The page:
ACA, Dish: Programmers' Arguments on Deal Docs 'Surreal'

The American Cable Association and Dish Network teamed up to tell a federal court that it should allow third parties to see programming documents related to the proposed Comcast/Time Warner Cable and AT&T/DirecTV mergers.

The U.S. Court of Appeals for the D.C. Circuit has stayed the FCC's decision to make the documents available pending its decision on an underlying challenge in that court to the FCC decision by programmers including CBS, Disney, Fox, Scripps, Time Warner (a separate company from Time Warner Cable) and Viacom. They say the FCC is trying to make too much VCPI (Video Programming Confidential Information) available to too many people without sufficient protections.

In an intervenors brief to the court Monday in support of the FCC, ACA and Dish said that those programmers had depicted a "surreal world where the ordinary need for review of programming documents in a media merger proceeding has somehow become unprecedented, and the extraordinary protections that the FCC has already afforded Petitioners have correspondingly become insufficient."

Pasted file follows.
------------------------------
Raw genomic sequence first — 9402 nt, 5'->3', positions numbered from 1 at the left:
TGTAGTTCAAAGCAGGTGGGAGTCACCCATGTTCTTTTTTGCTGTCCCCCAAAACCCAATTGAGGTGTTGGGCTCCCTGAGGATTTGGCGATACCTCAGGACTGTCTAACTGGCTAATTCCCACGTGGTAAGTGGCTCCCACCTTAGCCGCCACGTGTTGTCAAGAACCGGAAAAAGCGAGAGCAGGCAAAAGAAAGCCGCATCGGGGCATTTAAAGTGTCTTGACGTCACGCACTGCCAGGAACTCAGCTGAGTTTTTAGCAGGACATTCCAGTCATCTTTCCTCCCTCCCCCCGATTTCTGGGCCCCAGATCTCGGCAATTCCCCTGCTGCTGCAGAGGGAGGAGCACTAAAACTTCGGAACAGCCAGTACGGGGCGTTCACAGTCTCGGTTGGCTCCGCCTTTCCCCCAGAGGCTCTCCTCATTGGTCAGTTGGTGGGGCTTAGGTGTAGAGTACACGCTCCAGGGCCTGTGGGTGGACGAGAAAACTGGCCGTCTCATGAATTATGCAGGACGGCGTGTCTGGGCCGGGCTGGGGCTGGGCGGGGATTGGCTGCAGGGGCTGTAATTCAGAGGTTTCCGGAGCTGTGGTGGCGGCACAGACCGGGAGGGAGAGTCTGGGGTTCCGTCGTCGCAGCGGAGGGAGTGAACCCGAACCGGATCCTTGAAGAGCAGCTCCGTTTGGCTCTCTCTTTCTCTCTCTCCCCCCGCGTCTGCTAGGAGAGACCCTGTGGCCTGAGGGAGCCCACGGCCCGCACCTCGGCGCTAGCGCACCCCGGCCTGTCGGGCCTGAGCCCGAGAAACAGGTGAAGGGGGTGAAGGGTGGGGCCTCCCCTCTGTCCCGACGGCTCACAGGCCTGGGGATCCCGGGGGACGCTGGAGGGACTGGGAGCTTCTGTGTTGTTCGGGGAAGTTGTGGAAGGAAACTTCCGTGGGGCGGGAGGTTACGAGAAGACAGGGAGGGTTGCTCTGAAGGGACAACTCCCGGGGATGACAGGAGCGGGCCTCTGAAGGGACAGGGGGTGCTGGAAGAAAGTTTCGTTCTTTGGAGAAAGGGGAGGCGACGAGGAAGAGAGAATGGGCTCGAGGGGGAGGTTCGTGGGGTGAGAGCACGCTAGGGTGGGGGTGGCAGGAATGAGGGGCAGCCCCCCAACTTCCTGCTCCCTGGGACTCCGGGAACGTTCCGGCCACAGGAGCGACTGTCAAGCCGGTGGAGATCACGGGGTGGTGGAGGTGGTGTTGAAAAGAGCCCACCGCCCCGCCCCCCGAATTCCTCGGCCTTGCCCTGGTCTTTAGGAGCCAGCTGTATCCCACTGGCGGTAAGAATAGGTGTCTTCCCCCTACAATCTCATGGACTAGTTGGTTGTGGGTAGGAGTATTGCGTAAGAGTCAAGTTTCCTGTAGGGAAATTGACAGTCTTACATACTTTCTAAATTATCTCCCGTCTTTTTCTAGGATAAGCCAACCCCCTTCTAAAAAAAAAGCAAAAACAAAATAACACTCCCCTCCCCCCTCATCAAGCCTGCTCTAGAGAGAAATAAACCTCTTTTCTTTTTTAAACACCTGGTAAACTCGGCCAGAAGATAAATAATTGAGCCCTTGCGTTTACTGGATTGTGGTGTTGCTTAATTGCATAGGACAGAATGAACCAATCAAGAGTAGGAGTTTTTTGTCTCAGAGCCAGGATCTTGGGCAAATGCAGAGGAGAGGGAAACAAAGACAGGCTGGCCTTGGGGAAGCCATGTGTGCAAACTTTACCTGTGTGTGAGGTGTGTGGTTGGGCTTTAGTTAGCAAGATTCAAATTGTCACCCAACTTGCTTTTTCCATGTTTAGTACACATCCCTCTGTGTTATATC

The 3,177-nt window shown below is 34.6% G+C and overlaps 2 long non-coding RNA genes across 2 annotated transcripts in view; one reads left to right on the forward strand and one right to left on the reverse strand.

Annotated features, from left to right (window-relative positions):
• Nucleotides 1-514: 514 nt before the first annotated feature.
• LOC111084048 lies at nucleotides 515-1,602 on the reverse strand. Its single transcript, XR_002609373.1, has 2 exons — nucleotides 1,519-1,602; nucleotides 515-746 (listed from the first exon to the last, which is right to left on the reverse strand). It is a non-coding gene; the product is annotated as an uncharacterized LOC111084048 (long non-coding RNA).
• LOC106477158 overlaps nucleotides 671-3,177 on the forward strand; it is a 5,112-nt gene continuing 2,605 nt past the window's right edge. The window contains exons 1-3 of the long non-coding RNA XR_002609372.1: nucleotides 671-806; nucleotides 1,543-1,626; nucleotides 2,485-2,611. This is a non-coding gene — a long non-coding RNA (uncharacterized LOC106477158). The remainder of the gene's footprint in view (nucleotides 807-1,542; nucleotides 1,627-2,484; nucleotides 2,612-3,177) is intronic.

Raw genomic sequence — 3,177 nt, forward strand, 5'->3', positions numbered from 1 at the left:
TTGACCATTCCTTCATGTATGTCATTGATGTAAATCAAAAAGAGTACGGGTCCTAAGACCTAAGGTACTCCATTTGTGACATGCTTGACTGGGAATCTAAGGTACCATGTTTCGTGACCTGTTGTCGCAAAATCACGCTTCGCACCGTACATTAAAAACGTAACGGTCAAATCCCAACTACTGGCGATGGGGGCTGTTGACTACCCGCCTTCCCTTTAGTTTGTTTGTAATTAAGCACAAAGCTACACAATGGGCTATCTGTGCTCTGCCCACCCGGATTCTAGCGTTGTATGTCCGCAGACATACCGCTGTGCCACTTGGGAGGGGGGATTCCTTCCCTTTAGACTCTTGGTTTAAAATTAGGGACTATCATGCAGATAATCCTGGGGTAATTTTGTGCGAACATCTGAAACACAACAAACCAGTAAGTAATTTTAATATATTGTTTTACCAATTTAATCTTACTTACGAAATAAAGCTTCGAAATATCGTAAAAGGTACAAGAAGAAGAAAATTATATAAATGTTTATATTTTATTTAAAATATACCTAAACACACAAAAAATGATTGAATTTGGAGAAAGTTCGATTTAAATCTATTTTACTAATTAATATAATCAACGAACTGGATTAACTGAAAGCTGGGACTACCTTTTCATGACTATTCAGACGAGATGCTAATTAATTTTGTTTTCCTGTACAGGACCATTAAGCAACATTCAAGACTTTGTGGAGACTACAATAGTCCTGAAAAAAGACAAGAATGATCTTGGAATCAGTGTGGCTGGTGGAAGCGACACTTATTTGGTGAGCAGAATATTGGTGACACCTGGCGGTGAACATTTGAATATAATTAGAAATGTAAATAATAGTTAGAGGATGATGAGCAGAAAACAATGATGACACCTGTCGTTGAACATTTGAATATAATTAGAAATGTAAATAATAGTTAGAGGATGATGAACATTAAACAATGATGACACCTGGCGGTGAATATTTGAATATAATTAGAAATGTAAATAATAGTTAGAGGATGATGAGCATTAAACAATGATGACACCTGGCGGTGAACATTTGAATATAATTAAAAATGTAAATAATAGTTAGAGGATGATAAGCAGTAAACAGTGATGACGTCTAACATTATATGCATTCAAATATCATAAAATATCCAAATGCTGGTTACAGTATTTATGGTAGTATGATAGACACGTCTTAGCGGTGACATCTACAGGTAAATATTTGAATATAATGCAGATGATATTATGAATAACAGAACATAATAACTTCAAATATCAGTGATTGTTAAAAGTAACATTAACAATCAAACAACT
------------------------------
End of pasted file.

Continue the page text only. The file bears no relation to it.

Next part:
They say that the programmers' central argument that the document production is unprecedented is bogus. "Carriage agreements and similarly sensitive documents have routinely been requested, and provided, in major media merger reviews..." it says, including in the Comcast/NBCU merger, which was approved in 2011 and Comcast and TWC's purchase of Adelphia cable systems in 2006.

In fact, they say, if anything is out of the ordinary, it is the level of protection of the FCC has afforded those documents, including not allowing remote access to them.

"Petitioners claim that the FCC should read the VPCI documents without the benefit of any third party review, and then rely on their contents when reaching a decision on the proposed mergers. That has never happened, and it cannot lawfully happen," ACA and Dish said.

John Eggerton

Contributing editor John Eggerton has been an editor and/or writer on media regulation, legislation and policy for over four decades, including covering the FCC, FTC, Congress, the major media trade associations, and the federal courts. In addition to Multichannel News and Broadcasting + Cable, his work has appeared in Radio World, TV Technology, TV Fax, This Week in Consumer Electronics, Variety and the Encyclopedia Britannica.